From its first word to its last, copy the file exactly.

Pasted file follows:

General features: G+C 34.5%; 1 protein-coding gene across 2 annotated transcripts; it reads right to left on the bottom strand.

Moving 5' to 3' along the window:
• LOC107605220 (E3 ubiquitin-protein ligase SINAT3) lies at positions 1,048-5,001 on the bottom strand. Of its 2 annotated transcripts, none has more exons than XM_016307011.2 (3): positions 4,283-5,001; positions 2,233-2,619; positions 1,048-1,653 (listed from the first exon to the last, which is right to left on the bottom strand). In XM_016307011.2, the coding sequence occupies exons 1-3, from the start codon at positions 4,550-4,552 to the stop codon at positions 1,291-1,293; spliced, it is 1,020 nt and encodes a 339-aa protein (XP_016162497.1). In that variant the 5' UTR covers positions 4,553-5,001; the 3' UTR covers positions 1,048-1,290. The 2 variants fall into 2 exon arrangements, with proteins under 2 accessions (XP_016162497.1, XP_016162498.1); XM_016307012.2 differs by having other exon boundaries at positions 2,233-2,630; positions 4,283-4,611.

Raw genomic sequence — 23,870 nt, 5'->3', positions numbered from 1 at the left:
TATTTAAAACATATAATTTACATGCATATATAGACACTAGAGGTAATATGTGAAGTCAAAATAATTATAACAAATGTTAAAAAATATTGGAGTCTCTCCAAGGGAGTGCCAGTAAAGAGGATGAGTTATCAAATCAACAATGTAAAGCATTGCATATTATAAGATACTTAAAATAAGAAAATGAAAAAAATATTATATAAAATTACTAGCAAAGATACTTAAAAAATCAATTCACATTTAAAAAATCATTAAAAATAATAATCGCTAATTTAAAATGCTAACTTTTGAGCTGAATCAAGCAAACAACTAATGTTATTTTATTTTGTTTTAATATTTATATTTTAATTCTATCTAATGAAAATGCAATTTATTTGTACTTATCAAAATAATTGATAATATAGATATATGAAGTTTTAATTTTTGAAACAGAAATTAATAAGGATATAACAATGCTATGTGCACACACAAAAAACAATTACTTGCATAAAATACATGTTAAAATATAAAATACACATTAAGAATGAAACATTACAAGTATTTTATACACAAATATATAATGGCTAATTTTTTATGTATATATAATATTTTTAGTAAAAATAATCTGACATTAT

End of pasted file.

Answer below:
General features: G+C 34.5%; 1 protein-coding gene across 2 annotated transcripts; it reads right to left on the bottom strand.

Moving 5' to 3' along the window:
• LOC107605220 (E3 ubiquitin-protein ligase SINAT3) lies at positions 1,048-5,001 on the bottom strand. Of its 2 annotated transcripts, none has more exons than XM_016307011.2 (3): positions 4,283-5,001; positions 2,233-2,619; positions 1,048-1,653 (listed from the first exon to the last, which is right to left on the bottom strand). In XM_016307011.2, the coding sequence occupies exons 1-3, from the start codon at positions 4,550-4,552 to the stop codon at positions 1,291-1,293; spliced, it is 1,020 nt and encodes a 339-aa protein (XP_016162497.1). In that variant the 5' UTR covers positions 4,553-5,001; the 3' UTR covers positions 1,048-1,290. The 2 variants fall into 2 exon arrangements, with proteins under 2 accessions (XP_016162497.1, XP_016162498.1); XM_016307012.2 differs by having other exon boundaries at positions 2,233-2,630; positions 4,283-4,611.

Raw genomic sequence — 23,870 nt, 5'->3', positions numbered from 1 at the left:
TATTTAAAACATATAATTTACATGCATATATAGACACTAGAGGTAATATGTGAAGTCAAAATAATTATAACAAATGTTAAAAAATATTGGAGTCTCTCCAAGGGAGTGCCAGTAAAGAGGATGAGTTATCAAATCAACAATGTAAAGCATTGCATATTATAAGATACTTAAAATAAGAAAATGAAAAAAATATTATATAAAATTACTAGCAAAGATACTTAAAAAATCAATTCACATTTAAAAAATCATTAAAAATAATAATCGCTAATTTAAAATGCTAACTTTTGAGCTGAATCAAGCAAACAACTAATGTTATTTTATTTTGTTTTAATATTTATATTTTAATTCTATCTAATGAAAATGCAATTTATTTGTACTTATCAAAATAATTGATAATATAGATATATGAAGTTTTAATTTTTGAAACAGAAATTAATAAGGATATAACAATGCTATGTGCACACACAAAAAACAATTACTTGCATAAAATACATGTTAAAATATAAAATACACATTAAGAATGAAACATTACAAGTATTTTATACACAAATATATAATGGCTAATTTTTTATGTATATATAATATTTTTAGTAAAAATAATCTGACATTAT